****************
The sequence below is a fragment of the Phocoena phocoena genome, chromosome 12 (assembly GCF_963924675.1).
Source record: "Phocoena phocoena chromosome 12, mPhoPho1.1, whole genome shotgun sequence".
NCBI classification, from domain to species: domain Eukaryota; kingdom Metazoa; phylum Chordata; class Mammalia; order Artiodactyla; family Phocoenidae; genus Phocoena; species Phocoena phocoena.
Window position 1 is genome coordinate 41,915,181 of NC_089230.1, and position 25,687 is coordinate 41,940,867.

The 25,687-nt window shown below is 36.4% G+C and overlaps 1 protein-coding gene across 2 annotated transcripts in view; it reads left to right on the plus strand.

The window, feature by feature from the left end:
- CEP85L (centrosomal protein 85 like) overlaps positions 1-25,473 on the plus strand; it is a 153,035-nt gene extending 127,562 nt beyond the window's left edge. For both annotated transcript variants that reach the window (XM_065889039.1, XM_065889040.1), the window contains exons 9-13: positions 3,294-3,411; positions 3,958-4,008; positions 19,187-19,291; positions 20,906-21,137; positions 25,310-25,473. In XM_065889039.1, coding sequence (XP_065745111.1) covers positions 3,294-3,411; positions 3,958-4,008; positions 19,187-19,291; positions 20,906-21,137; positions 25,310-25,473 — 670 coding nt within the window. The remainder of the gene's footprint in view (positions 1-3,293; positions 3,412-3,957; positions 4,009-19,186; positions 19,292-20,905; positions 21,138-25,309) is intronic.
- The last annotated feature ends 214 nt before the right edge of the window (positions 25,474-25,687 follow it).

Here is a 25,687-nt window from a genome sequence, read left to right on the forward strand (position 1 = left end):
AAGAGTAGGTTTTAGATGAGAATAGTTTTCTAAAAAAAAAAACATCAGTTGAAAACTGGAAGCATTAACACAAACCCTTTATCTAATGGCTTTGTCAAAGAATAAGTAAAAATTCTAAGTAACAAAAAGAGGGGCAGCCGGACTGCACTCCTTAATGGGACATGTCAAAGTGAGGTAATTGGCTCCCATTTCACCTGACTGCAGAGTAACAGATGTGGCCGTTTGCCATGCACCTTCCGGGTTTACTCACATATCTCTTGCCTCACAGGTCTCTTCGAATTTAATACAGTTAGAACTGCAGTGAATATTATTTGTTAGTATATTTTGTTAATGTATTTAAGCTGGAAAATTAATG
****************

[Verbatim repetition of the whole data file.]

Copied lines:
The sequence below is a fragment of the Phocoena phocoena genome, chromosome 12 (assembly GCF_963924675.1).
Source record: "Phocoena phocoena chromosome 12, mPhoPho1.1, whole genome shotgun sequence".
NCBI classification, from domain to species: domain Eukaryota; kingdom Metazoa; phylum Chordata; class Mammalia; order Artiodactyla; family Phocoenidae; genus Phocoena; species Phocoena phocoena.
Window position 1 is genome coordinate 41,915,181 of NC_089230.1, and position 25,687 is coordinate 41,940,867.

The 25,687-nt window shown below is 36.4% G+C and overlaps 1 protein-coding gene across 2 annotated transcripts in view; it reads left to right on the plus strand.

The window, feature by feature from the left end:
- CEP85L (centrosomal protein 85 like) overlaps positions 1-25,473 on the plus strand; it is a 153,035-nt gene extending 127,562 nt beyond the window's left edge. For both annotated transcript variants that reach the window (XM_065889039.1, XM_065889040.1), the window contains exons 9-13: positions 3,294-3,411; positions 3,958-4,008; positions 19,187-19,291; positions 20,906-21,137; positions 25,310-25,473. In XM_065889039.1, coding sequence (XP_065745111.1) covers positions 3,294-3,411; positions 3,958-4,008; positions 19,187-19,291; positions 20,906-21,137; positions 25,310-25,473 — 670 coding nt within the window. The remainder of the gene's footprint in view (positions 1-3,293; positions 3,412-3,957; positions 4,009-19,186; positions 19,292-20,905; positions 21,138-25,309) is intronic.
- The last annotated feature ends 214 nt before the right edge of the window (positions 25,474-25,687 follow it).

Here is a 25,687-nt window from a genome sequence, read left to right on the forward strand (position 1 = left end):
AAGAGTAGGTTTTAGATGAGAATAGTTTTCTAAAAAAAAAAACATCAGTTGAAAACTGGAAGCATTAACACAAACCCTTTATCTAATGGCTTTGTCAAAGAATAAGTAAAAATTCTAAGTAACAAAAAGAGGGGCAGCCGGACTGCACTCCTTAATGGGACATGTCAAAGTGAGGTAATTGGCTCCCATTTCACCTGACTGCAGAGTAACAGATGTGGCCGTTTGCCATGCACCTTCCGGGTTTACTCACATATCTCTTGCCTCACAGGTCTCTTCGAATTTAATACAGTTAGAACTGCAGTGAATATTATTTGTTAGTATATTTTGTTAATGTATTTAAGCTGGAAAATTAATG